Education in Scotland and Norden: a match made in heaven, or wishful thinking

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Following the Union of Crowns between England and Scotland in 1603 was the Act of Union of Parliaments in 1707 and the subsequent ‘creation’ of the ‘British Empire’ from the mid-18th century onwards. For most Scots, Britain and Empire were important, bolstered by their contribution therein, particularly through articles of war and associated heavy industry. From the 1960s onwards, such British alignment has declined somewhat, to be replaced, at first, by Scottish-lite exceptionalism as proffered by challenges to the Anglicisation of Scotland, and later by a more rounded and inclusive sense of civic-nationalism.

The (re)opening of the Scottish Parliament in 1999 enabled two Liberal Democrat-Labour coalition governments until 2007 whereupon the SNP became the largest party in Holyrood and governed as a minority administration. In 2011 the SNP gained a parliamentary majority. At the subsequent 2014 referendum, Scottish independence was rejected. However, subsequent Westminster and Holyrood elections have shown considerable Scottish National Party (SNP) support.

Scotland has always maintained an independent and unique education system: it has a different curriculum, has different governance systems, and enjoys a somewhat different reputation for the quality of its education. Such accolades may be somewhat mythical at times, but they speak to different agendas, processes, social and political expectations.

In the drive to secure independence successive SNP administrations have looked north to Norden for examples as to how small states can prosper, and deliver stability, security, and compassion for their populace, with education at the fore. It is not just education that has been foregrounded by successive SNP administrations; green-energy sustainability, agriculture, fishing, and even democratic processes all feature in discussions and announcements.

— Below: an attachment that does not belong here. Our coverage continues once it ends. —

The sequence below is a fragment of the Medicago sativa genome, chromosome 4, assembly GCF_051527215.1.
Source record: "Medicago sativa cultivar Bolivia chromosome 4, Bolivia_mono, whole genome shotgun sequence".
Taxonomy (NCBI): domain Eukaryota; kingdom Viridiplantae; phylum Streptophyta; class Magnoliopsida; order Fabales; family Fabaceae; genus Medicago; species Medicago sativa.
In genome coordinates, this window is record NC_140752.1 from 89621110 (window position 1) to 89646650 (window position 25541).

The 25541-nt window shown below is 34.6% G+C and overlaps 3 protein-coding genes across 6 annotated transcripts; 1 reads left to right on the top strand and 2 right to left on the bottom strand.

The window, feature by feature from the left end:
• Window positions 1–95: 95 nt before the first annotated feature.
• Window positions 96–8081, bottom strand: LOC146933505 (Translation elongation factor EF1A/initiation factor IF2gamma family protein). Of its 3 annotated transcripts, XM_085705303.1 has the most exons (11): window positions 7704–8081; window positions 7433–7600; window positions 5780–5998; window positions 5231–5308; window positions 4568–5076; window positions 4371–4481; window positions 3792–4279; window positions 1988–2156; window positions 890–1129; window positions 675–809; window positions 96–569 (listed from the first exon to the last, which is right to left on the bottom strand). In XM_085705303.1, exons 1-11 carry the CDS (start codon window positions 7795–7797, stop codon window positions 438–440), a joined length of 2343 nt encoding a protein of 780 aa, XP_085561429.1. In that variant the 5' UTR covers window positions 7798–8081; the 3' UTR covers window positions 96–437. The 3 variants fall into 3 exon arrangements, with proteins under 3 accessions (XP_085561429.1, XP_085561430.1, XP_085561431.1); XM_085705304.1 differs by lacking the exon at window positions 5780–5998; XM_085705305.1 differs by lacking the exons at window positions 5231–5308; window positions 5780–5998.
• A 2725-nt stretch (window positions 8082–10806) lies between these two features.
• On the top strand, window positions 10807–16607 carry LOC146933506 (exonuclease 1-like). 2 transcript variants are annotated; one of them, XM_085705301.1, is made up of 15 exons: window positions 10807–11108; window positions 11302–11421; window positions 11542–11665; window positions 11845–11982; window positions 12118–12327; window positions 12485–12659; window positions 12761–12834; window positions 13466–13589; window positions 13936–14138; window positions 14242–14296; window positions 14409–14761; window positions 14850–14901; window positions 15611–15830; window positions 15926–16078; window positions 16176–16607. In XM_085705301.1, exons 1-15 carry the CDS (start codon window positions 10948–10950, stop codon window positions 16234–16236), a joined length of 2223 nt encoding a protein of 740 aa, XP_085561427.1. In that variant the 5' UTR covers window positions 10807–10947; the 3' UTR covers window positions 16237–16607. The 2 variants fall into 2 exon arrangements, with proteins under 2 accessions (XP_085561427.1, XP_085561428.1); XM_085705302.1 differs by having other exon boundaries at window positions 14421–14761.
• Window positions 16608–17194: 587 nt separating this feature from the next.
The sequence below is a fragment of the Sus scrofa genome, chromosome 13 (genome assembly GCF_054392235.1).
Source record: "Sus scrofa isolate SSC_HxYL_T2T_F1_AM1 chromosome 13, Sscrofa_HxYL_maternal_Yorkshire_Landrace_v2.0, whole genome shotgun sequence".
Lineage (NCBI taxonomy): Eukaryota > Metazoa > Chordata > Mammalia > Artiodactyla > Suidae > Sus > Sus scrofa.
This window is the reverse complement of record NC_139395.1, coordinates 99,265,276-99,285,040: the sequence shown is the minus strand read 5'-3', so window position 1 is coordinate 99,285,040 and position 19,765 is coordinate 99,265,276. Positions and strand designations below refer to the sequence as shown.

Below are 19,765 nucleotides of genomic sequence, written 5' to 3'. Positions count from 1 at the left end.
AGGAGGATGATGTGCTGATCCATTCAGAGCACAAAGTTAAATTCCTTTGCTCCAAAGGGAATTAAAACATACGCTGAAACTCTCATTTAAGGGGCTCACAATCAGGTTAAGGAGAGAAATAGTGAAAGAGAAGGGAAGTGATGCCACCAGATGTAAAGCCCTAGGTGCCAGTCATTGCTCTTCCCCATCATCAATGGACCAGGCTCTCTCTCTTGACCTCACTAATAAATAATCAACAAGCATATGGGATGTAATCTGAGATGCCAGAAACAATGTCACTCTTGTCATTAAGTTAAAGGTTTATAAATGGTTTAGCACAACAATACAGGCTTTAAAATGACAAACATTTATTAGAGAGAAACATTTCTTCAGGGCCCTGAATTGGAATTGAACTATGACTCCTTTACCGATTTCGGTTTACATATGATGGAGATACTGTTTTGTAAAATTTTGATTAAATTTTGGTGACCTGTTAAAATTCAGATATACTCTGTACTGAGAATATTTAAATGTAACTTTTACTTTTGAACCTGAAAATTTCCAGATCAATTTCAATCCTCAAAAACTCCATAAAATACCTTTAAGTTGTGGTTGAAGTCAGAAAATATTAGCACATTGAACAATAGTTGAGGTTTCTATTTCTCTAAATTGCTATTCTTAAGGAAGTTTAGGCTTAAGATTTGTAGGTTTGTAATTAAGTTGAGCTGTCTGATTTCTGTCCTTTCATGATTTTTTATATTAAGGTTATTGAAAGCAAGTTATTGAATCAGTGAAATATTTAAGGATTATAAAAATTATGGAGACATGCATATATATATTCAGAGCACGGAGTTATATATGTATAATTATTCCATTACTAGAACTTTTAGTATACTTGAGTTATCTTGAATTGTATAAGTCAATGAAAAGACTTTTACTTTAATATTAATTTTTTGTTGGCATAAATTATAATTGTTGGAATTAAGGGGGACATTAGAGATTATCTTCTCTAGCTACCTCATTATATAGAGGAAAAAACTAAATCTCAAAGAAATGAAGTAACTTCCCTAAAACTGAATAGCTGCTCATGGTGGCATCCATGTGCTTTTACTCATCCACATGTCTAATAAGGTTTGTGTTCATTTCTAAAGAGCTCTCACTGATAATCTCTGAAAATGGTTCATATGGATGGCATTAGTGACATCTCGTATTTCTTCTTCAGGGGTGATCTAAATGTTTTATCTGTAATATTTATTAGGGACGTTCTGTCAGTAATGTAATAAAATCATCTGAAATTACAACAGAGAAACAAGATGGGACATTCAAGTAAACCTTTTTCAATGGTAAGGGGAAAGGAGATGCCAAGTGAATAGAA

In this presentation, I shall highlight how Scottish politics has ‘positioned’ education in relation to the Nordic region, using Positioning Theory (Harré, 2004; Harré et al., 2009; van Langenhove & Harré, 1999) as the theoretical lens. Positioning Theory explores dynamic interfaces between proffered positions and how they are taken-up, resisted, amended, or subverted to align thought, identity, etc. ‘in the moment’ through discourse, and within broader societal, cultural, political, etc. Discourses(Gee, 2012). Through this positioning lens I shall outline one Scottish pedagogic development as expressed through the collective ‘New Northern Pedagogies’ that aligns with Nordic positions, and how these are redolent of wider shifts in educative-political understanding across Scotland.

Gee, J. P. (2012). Social Linguistics and Literacies, Ideology in Discourses (Routledge.). Routledge.
Harré, R. (2004). Positioning Theory.,
Harré, R., Moghaddam, F. M., Cairnie, T. P., Rothbart, D., & Sabat, S. R. (2009). Recent advances in positioning theory. Theory and Psychology, 19(5), 5–31.
van Langenhove, L., & Harré, R. (1999). Introducing positioning theory. In R. Harré & L. van Langenhove (Eds.), Positioning Theory: moral contexts of intentional action. Blackwell Publishers Ltd.

Original languageEnglish
Publication statusPublished - 7 Mar 2024
EventAdventures of Education: Desires, Encounters and Differences - Malmo University, Malmo, Sweden
Duration: 6 Mar 20248 Mar 2024


ConferenceAdventures of Education: Desires, Encounters and Differences
Internet address


  • Scotland
  • education
  • Nordic region


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